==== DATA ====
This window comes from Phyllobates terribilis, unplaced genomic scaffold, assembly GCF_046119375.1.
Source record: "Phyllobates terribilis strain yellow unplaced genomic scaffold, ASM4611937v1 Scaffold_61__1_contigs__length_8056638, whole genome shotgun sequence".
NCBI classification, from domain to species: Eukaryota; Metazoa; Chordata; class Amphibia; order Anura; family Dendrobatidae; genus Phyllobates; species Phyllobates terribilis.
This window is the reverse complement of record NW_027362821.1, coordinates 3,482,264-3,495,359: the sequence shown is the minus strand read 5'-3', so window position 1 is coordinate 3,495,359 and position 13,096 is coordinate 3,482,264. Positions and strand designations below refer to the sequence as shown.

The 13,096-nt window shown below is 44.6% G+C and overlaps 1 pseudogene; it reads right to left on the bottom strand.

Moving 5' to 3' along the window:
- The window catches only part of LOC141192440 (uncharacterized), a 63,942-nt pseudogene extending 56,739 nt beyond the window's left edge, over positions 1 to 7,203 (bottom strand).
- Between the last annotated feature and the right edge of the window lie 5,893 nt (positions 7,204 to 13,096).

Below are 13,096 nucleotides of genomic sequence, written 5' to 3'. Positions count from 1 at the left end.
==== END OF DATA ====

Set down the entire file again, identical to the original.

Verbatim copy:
This window comes from Phyllobates terribilis, unplaced genomic scaffold, assembly GCF_046119375.1.
Source record: "Phyllobates terribilis strain yellow unplaced genomic scaffold, ASM4611937v1 Scaffold_61__1_contigs__length_8056638, whole genome shotgun sequence".
NCBI classification, from domain to species: Eukaryota; Metazoa; Chordata; class Amphibia; order Anura; family Dendrobatidae; genus Phyllobates; species Phyllobates terribilis.
This window is the reverse complement of record NW_027362821.1, coordinates 3,482,264-3,495,359: the sequence shown is the minus strand read 5'-3', so window position 1 is coordinate 3,495,359 and position 13,096 is coordinate 3,482,264. Positions and strand designations below refer to the sequence as shown.

The 13,096-nt window shown below is 44.6% G+C and overlaps 1 pseudogene; it reads right to left on the bottom strand.

Moving 5' to 3' along the window:
- The window catches only part of LOC141192440 (uncharacterized), a 63,942-nt pseudogene extending 56,739 nt beyond the window's left edge, over positions 1 to 7,203 (bottom strand).
- Between the last annotated feature and the right edge of the window lie 5,893 nt (positions 7,204 to 13,096).

Below are 13,096 nucleotides of genomic sequence, written 5' to 3'. Positions count from 1 at the left end.